Third, keep on participating in the sacraments, as you do. Be people of the Eucharist. Let Jesus be your food and drink. Let the sacraments transform you, heal you, and be guideposts for your journey through life.
Fourth, from your prayer, your Gospel reading, and the sacraments, continue to cultivate and practice unconditional, nonviolent, universal love. Let God love you, and then love yourself. Accept yourself as loved by God, loved by Jesus. And then, since you are infinitely loved by God and by Jesus, love everyone around you.
Love your spouses, love your parents, love your children, love your neighbors, love everyone you meet, and try to widen your hearts to love everyone on the planet -- even, Jesus says, to love your enemies, which for us means the people of Afghanistan, Iraq, Pakistan and Libya. We’re trying to let Jesus be the way, the truth and the life for us, which means, we are invited to be, like him, people of universal love, boundless compassion, and infinite peace.
Fifth, service. This kind of “Jesus love” means we are people who serve. We don’t want people to serve us; we seek to serve others, especially those in need, and we know that those in need are Jesus. Jesus is in the hungry, homeless, immigrant, marginalized, sick and imprisoned. Spend your life serving him there. Try to serve others every day from now on.
Finally, he says in the Sermon on the Mount, “Seek first the kin-dom of God and everything you need will be given to you.”
So set your sights high. Pursue the high ground. Raise the bar. Seek God’s kin-dom, God’s justice, and God’s peace. Do what you can to make the world a better, more peaceful, more just place. Work for the abolition of war, poverty, injustice and violence, and welcome his life of love, justice and peace for all.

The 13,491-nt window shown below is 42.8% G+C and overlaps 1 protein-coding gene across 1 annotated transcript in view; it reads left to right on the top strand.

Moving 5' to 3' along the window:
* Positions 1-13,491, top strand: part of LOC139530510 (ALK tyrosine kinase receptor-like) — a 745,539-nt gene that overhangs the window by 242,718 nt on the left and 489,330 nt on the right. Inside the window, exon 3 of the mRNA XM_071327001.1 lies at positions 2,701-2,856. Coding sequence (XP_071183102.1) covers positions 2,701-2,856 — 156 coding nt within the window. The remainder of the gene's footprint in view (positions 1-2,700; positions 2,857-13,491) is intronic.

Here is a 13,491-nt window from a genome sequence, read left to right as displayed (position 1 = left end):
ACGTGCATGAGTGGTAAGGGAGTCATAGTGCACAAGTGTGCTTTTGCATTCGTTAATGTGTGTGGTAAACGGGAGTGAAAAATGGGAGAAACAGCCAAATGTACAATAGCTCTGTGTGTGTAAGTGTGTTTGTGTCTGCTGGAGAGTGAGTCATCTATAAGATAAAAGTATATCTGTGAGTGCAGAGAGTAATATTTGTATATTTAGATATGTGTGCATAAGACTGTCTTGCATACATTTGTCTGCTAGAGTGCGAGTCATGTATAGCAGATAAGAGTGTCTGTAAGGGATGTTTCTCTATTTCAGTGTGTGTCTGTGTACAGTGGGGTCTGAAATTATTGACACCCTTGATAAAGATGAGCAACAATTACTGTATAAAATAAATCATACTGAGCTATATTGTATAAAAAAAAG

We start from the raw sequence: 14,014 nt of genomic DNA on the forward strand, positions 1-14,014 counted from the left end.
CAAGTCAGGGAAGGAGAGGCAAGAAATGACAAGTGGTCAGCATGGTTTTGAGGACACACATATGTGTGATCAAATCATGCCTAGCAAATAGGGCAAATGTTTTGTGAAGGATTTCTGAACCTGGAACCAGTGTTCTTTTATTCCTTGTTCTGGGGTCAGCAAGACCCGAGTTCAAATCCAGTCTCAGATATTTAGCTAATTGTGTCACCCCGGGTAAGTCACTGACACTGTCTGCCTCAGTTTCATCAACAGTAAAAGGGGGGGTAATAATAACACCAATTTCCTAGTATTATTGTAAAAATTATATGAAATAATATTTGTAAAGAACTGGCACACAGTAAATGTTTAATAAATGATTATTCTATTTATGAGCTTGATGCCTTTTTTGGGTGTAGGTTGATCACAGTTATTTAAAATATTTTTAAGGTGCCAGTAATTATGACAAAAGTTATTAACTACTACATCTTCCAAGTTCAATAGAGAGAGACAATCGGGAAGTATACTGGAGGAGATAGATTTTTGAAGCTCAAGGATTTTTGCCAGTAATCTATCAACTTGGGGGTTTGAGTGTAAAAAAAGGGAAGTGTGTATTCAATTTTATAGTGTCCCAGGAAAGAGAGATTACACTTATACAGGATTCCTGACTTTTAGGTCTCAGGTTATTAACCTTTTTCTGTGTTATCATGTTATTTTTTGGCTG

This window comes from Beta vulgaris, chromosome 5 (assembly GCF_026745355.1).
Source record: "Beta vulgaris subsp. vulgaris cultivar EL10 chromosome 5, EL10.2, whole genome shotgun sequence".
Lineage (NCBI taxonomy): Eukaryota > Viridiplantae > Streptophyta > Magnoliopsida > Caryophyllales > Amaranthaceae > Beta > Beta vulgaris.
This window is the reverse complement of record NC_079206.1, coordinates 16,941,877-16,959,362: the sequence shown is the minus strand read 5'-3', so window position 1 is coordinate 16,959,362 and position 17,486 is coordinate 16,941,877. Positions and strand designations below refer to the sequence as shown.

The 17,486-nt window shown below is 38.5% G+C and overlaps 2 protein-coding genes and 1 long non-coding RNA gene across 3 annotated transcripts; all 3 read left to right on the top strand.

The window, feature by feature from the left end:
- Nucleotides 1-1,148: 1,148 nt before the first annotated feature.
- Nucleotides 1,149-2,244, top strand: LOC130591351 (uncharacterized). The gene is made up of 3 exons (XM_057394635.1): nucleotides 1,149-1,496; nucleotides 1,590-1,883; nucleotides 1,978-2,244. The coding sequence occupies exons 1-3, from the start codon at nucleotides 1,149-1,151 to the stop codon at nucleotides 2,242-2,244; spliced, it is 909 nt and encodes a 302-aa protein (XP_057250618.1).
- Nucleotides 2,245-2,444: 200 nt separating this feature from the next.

Gandhi put it this way: “Be the change you wish to see in the world.”
I would add: “Be the love you wish others would show. Offer the compassion and forgiveness you wish others would offer. Speak the truth you wish someone else would speak. Live life and promote life even as others are stuck in the culture of death. Practice nonviolence even though you are surrounded by violence. Be the peace you want for the whole world.”
By doing this, we become true disciples of Jesus. Then, he really is for us the Way, the Truth and the Life.
That is the best thing we can do with our lives. No matter what is happening to us, we are going to try to live in loving relationship with Jesus, to walk with Jesus through life, and to trust Jesus.
Through prayer, Gospel reading, the sacraments, love, service and seeking God’s kin-dom, we place our faith, hope and trust in Jesus and carry on his good works of love and peace.
My hope and prayer is that as we make the nonviolent Jesus more and more the center of our lives, that our hearts will not be troubled and we will always live in his love and peace. Amen.
Please join John Dear at the upcoming Wildgoose Festival, June 23-26, in Durham, NC, the first annual U.S. ecumenical Christian justice and arts festival. Richard Rohr, Jim Wallis, Shane Claiborne, Joyce Hollyday, Vincent Harding and many others will also speak. See: www.wildgoosefestival.org. John's latest book, Daniel Berrigan: Essential Writings (Orbis), and other recent books, A Persistent Peace and Put Down Your Sword, as well as Patricia Normile's John Dear On Peace, are available from www.amazon.com. John's teachings on Gospel nonviolence are featured in the DVD film The Narrow Path, available at www.sandamianofoundation.org. To contribute to Catholic Relief Services' "Fr. John Dear Haiti Fund," go to: http://donate.crs.org/goto/fatherjohn. For further information, or to schedule a lecture or retreat, visit: www.johndear.org.